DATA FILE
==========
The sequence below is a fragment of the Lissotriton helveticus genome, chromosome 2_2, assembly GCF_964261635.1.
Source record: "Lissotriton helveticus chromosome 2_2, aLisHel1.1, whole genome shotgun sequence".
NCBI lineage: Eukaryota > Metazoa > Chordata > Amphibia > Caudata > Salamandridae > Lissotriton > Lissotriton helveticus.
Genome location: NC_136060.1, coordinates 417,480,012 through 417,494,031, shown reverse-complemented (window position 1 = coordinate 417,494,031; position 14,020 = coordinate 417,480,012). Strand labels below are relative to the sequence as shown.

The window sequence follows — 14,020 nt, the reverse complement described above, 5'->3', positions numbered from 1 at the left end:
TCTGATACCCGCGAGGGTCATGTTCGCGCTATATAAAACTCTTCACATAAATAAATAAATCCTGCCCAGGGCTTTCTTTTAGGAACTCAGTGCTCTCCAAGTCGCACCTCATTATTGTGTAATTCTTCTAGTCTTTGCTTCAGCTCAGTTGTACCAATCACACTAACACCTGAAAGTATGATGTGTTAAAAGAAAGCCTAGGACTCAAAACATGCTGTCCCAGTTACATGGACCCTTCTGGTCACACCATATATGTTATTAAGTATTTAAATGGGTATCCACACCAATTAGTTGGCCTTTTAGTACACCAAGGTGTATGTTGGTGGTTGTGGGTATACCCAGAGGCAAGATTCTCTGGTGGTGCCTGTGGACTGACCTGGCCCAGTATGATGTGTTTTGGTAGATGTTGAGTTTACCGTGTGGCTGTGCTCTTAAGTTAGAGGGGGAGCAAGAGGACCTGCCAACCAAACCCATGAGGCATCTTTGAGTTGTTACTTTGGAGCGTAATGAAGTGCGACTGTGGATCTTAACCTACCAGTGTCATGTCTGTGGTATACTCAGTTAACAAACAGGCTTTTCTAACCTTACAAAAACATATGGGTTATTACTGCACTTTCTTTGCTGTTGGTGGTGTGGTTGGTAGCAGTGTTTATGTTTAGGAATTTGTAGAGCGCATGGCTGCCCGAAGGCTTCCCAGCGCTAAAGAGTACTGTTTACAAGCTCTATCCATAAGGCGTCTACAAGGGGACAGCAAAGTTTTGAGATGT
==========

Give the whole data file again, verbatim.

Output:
The sequence below is a fragment of the Lissotriton helveticus genome, chromosome 2_2, assembly GCF_964261635.1.
Source record: "Lissotriton helveticus chromosome 2_2, aLisHel1.1, whole genome shotgun sequence".
NCBI lineage: Eukaryota > Metazoa > Chordata > Amphibia > Caudata > Salamandridae > Lissotriton > Lissotriton helveticus.
Genome location: NC_136060.1, coordinates 417,480,012 through 417,494,031, shown reverse-complemented (window position 1 = coordinate 417,494,031; position 14,020 = coordinate 417,480,012). Strand labels below are relative to the sequence as shown.

The window sequence follows — 14,020 nt, the reverse complement described above, 5'->3', positions numbered from 1 at the left end:
TCTGATACCCGCGAGGGTCATGTTCGCGCTATATAAAACTCTTCACATAAATAAATAAATCCTGCCCAGGGCTTTCTTTTAGGAACTCAGTGCTCTCCAAGTCGCACCTCATTATTGTGTAATTCTTCTAGTCTTTGCTTCAGCTCAGTTGTACCAATCACACTAACACCTGAAAGTATGATGTGTTAAAAGAAAGCCTAGGACTCAAAACATGCTGTCCCAGTTACATGGACCCTTCTGGTCACACCATATATGTTATTAAGTATTTAAATGGGTATCCACACCAATTAGTTGGCCTTTTAGTACACCAAGGTGTATGTTGGTGGTTGTGGGTATACCCAGAGGCAAGATTCTCTGGTGGTGCCTGTGGACTGACCTGGCCCAGTATGATGTGTTTTGGTAGATGTTGAGTTTACCGTGTGGCTGTGCTCTTAAGTTAGAGGGGGAGCAAGAGGACCTGCCAACCAAACCCATGAGGCATCTTTGAGTTGTTACTTTGGAGCGTAATGAAGTGCGACTGTGGATCTTAACCTACCAGTGTCATGTCTGTGGTATACTCAGTTAACAAACAGGCTTTTCTAACCTTACAAAAACATATGGGTTATTACTGCACTTTCTTTGCTGTTGGTGGTGTGGTTGGTAGCAGTGTTTATGTTTAGGAATTTGTAGAGCGCATGGCTGCCCGAAGGCTTCCCAGCGCTAAAGAGTACTGTTTACAAGCTCTATCCATAAGGCGTCTACAAGGGGACAGCAAAGTTTTGAGATGT